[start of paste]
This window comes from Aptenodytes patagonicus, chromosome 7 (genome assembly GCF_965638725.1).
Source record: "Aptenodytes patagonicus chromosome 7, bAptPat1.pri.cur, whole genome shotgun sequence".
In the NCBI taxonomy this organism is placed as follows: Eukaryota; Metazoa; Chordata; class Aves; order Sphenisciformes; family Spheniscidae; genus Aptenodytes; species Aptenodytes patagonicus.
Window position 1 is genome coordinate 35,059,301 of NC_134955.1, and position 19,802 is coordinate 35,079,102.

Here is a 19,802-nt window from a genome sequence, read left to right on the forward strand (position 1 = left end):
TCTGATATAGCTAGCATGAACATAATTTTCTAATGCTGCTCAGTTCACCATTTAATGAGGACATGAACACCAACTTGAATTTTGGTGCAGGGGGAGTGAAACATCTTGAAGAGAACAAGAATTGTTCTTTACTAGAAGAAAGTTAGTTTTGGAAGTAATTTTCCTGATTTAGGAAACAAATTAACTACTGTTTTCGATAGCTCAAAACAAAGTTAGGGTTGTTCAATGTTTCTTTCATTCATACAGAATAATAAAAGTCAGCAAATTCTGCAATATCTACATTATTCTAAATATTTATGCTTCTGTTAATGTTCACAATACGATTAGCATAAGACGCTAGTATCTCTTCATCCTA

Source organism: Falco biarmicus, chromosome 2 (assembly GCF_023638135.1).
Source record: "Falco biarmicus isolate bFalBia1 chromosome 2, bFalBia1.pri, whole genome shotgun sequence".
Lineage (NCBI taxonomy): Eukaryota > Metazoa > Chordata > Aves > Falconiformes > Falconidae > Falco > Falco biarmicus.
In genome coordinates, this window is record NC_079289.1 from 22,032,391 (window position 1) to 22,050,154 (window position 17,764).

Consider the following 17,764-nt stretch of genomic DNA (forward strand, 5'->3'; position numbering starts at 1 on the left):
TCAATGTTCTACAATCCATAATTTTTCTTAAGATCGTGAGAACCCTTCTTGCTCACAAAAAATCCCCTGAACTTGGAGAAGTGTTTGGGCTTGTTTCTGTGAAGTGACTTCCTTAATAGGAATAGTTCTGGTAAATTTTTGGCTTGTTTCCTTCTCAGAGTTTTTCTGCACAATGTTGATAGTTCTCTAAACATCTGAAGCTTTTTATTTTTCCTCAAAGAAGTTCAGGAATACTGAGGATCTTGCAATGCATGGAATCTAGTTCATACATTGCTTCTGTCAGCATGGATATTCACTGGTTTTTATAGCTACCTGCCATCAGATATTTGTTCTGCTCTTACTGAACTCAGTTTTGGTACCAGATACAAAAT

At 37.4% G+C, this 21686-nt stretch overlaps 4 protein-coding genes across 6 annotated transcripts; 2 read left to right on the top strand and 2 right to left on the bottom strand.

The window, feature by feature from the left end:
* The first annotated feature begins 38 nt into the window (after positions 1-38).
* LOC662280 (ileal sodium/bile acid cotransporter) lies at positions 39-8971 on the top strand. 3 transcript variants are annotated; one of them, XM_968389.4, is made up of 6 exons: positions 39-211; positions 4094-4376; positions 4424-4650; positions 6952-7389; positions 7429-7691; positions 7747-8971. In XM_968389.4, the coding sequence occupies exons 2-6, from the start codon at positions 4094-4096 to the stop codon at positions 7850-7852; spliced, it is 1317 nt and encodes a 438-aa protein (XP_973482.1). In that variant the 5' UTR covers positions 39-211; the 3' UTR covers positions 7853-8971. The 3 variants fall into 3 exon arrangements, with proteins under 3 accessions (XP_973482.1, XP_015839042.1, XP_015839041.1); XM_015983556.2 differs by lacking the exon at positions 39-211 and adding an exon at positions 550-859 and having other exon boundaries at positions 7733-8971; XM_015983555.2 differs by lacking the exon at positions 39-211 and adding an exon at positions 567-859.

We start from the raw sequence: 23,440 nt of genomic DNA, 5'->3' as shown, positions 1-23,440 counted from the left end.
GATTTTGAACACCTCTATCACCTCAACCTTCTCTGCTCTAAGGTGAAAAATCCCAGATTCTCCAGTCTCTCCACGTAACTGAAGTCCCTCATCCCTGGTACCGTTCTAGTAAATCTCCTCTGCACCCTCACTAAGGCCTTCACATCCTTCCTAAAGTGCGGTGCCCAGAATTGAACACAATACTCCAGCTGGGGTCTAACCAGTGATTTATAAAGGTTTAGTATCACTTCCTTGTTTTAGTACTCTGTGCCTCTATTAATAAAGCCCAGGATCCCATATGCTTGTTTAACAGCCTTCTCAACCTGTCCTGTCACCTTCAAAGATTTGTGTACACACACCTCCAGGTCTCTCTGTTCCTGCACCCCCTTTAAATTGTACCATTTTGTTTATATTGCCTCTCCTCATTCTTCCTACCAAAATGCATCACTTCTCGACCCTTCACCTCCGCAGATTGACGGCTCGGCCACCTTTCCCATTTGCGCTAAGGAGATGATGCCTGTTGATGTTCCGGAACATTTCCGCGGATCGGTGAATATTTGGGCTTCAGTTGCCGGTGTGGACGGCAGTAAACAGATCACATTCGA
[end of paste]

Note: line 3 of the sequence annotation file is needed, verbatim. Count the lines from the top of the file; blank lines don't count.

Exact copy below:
In the NCBI taxonomy this organism is placed as follows: Eukaryota; Metazoa; Chordata; class Aves; order Sphenisciformes; family Spheniscidae; genus Aptenodytes; species Aptenodytes patagonicus.